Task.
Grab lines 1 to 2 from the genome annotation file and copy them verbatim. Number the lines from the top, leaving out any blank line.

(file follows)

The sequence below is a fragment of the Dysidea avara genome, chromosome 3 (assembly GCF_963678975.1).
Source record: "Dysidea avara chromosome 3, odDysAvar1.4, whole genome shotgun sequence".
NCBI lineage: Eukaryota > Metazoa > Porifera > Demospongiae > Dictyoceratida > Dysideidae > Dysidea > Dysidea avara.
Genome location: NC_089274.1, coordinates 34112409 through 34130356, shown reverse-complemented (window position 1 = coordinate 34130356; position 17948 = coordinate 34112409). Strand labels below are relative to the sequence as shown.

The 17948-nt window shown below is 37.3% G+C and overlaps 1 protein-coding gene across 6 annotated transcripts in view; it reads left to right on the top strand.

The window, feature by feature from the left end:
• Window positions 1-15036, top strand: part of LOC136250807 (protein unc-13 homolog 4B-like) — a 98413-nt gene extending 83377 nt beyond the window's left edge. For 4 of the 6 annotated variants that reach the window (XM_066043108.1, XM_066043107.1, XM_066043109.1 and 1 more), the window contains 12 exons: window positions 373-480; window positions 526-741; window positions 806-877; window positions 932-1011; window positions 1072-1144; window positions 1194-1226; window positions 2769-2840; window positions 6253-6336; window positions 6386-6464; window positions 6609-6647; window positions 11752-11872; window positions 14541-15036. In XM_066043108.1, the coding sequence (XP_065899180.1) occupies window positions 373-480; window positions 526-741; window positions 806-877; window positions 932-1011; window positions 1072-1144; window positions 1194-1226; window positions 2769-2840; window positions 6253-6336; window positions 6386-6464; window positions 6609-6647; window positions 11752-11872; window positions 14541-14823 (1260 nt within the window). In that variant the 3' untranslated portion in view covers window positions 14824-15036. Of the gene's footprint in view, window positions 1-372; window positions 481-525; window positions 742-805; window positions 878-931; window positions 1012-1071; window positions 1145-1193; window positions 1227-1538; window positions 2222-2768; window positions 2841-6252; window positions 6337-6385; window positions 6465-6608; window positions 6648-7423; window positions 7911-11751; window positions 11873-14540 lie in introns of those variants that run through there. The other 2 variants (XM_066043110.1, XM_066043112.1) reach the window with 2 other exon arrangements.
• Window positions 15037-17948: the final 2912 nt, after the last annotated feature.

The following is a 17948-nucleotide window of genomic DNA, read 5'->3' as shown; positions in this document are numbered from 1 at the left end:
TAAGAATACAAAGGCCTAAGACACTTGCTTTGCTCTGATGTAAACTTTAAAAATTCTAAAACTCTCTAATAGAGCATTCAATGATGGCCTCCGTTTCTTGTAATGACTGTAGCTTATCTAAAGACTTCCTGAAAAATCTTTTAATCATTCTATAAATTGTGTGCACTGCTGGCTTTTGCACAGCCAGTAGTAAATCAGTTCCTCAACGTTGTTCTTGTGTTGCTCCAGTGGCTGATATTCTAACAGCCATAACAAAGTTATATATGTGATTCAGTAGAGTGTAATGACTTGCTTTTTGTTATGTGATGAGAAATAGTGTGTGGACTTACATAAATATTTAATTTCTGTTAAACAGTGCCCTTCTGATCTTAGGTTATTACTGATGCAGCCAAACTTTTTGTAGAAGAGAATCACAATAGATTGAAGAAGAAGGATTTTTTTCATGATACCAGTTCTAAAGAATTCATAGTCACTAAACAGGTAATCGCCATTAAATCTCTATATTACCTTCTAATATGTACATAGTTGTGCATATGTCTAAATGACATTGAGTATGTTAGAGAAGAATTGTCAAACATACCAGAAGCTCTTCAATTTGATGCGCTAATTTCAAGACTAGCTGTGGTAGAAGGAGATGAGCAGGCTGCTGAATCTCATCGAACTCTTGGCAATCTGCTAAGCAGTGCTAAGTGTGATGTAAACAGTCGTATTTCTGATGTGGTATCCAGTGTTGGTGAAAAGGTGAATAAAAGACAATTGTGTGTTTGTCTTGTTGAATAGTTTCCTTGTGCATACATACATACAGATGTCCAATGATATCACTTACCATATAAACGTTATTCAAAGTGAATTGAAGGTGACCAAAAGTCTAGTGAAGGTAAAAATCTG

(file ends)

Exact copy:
The sequence below is a fragment of the Dysidea avara genome, chromosome 3 (assembly GCF_963678975.1).
Source record: "Dysidea avara chromosome 3, odDysAvar1.4, whole genome shotgun sequence".